Technical Talk

13 April 2020

Marina Johnson finds out about life as a theatre technician

Employees from SLX, a hire and events company who provide lighting, rigging and audio visual to theatres and touring productions across the UK – Katy Lowe (KL), Ruari Cormack (RC), Russell Payne (RP) – sat down (virtually) with Marina to answer questions for those of us at the start of our careers, and tell us what it is like working in the technical side of the industry.

How did you get to where you are today?

RP: In primary school plays I was much more interested in the scaffolding tower that had some lights on it. I started with an apprenticeship at a regional repertory theatre where I worked my way up to chief electrician. I was an NSDF TA for 4 years, I am a lighting designer, project manager and head of live events at SLX.

KL: It was similar for me, at school the stage crew was more exciting. I worked in the Stage Electrics warehouse and as a Sound Technician. I also earned some extra qualifications in electrics, and spent time fitting up brand new theatre's electrics. I worked on the sales team here at SLX and I am now the customer service manager.

RC: I had a friend at church, who invited me by saying the Front of House girls were good-looking. About 34 years on I am still here. I went to college, and during my Easter break I knocked on the door of the Marquee Club and worked for them. I got stuck in and got involved. The more you do, the more people think you know what you are doing. Then after many years of being a loyal customer I jumped ship to SLX and the hiring side.

What do you feel about university courses that offer courses in tech?

RC: They provide a good starting place with built-in contacts for you to be working with.

KL: I found I was too young to decide what I wanted to do. 

Do you feel it is important to specialise in a particular area of tech or to have a wide understanding?

RP: Yes, particularly for later career development. The technology is so advanced now – with techniques like pixel mapping being common. Lighting designers are not working with dimmers, but instead building a network and using IP addresses.

What is the difference between working as a freelancer or with a company?

RP: It really depends on the person. SLX offers a career path through the company. One of our directors started by sweeping the floor in the warehouses, not speaking English. When I work with freelancers, it's because I need a specialist. That freelancer can earn money by hopping from show to show. Often freelancers like it because it provides travel – particularly with touring work.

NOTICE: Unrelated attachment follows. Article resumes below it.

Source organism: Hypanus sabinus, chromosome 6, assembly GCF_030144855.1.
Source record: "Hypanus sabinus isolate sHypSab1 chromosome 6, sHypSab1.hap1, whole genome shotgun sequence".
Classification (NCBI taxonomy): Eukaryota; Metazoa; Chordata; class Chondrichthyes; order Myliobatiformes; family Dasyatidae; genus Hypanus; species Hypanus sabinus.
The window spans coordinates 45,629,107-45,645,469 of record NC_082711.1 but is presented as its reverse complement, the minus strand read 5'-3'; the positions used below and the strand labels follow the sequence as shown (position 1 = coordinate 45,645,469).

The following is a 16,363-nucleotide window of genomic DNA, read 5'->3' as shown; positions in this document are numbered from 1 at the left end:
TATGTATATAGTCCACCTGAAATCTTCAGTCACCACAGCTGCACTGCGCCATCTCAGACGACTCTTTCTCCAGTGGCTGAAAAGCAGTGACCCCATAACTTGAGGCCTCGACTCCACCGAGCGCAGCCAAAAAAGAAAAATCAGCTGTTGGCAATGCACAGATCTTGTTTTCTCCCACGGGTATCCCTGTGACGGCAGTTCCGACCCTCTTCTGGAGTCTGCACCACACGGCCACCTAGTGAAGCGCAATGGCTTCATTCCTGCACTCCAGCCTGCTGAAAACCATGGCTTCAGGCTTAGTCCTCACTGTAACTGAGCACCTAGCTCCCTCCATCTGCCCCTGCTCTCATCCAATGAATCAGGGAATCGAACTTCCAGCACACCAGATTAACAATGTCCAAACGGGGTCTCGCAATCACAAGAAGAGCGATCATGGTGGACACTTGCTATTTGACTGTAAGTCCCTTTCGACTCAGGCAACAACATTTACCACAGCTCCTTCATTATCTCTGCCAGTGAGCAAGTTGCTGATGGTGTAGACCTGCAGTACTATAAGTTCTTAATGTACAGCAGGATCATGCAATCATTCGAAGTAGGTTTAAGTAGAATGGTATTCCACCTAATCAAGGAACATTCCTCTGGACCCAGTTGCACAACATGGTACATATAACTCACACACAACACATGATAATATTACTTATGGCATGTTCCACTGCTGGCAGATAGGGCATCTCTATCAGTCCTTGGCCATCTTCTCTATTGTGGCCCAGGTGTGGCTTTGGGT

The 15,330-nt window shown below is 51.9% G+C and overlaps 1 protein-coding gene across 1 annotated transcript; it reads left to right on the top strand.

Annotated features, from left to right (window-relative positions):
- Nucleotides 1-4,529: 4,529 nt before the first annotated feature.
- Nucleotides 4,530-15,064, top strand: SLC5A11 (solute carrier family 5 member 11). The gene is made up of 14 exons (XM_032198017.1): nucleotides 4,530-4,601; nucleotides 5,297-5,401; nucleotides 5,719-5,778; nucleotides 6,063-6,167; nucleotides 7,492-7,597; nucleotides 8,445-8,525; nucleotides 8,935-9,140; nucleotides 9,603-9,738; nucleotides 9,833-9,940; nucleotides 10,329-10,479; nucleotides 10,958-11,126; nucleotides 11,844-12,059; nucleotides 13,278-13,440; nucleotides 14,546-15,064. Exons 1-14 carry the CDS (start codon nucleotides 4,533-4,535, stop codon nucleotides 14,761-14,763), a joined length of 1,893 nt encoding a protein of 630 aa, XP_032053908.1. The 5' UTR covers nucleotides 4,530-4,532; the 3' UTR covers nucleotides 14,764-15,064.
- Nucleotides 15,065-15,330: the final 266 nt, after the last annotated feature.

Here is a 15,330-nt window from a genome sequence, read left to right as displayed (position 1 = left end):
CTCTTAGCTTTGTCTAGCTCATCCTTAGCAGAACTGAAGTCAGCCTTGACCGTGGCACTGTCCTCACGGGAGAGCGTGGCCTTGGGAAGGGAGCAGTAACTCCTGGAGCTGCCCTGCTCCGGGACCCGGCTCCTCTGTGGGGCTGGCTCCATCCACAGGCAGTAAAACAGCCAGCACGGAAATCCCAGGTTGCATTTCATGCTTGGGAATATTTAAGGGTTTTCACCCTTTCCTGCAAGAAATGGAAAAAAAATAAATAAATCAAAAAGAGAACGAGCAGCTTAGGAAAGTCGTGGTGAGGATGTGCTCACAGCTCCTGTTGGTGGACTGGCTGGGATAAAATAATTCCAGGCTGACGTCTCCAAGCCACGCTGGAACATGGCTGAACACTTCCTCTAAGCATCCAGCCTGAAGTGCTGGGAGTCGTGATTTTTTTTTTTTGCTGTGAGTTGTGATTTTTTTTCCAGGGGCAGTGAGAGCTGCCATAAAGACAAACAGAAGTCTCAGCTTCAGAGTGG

I personally wanted to commit to a business, and work my way up. Freelancing is not easy; if they are not working they are not earning.

What is the difference between working on TV and theatre?

RP: It is a completely different skill. In the theatre you are lighting for the human eye, and it is easily drawn to the brightest point in the room.

In TV, cameras are everywhere.  You need light from every angle to ensure the camera can pick out the person from their background. Some sets appear one colour to the human eye, but look different on camera. 

The operating of the lighting for live TV is different too. One operator balances the light on faces, because when you cut from camera to camera they still need to be lit the same. The second operator is controlling the moving lights. TV is also massively behind live events in terms of technology. They don’t really use dimmers.

Ruri, tell me about your time as Technical Director of Assembly Festival?

RC: It’s like being the dad of a huge family. In June we arrive in Edinburgh and we have gone from a tech team of just me, to 6-7 heads of department and under them 60-70 technicians. And this is all before the performers and audience arrive!

I have a story I share: I had a HoD that I had a problem with. We ended up working on the same team again. In that new year – we had two technicians who we lost due to a messy situation. The person who supported me through the crisis, and had my back though all of it, was the HoD I had never wanted to work with again. I think it shows how things can change and people learn.

What advice do you have for someone considering going to Fringe in the future? 

RC: Do it! Be ready to communicate clearly. Remember if you can do it in a small venue, you can do it at Glastonbury. 

KL: Get to know your suppliers – Fringe is the perfect time to network. 

RP: Whilst you are on your feet sorting things out; we can be finding alternative options out of the space, and providing a supportive outside eye to a problem.

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Photograph: Beatrice Debney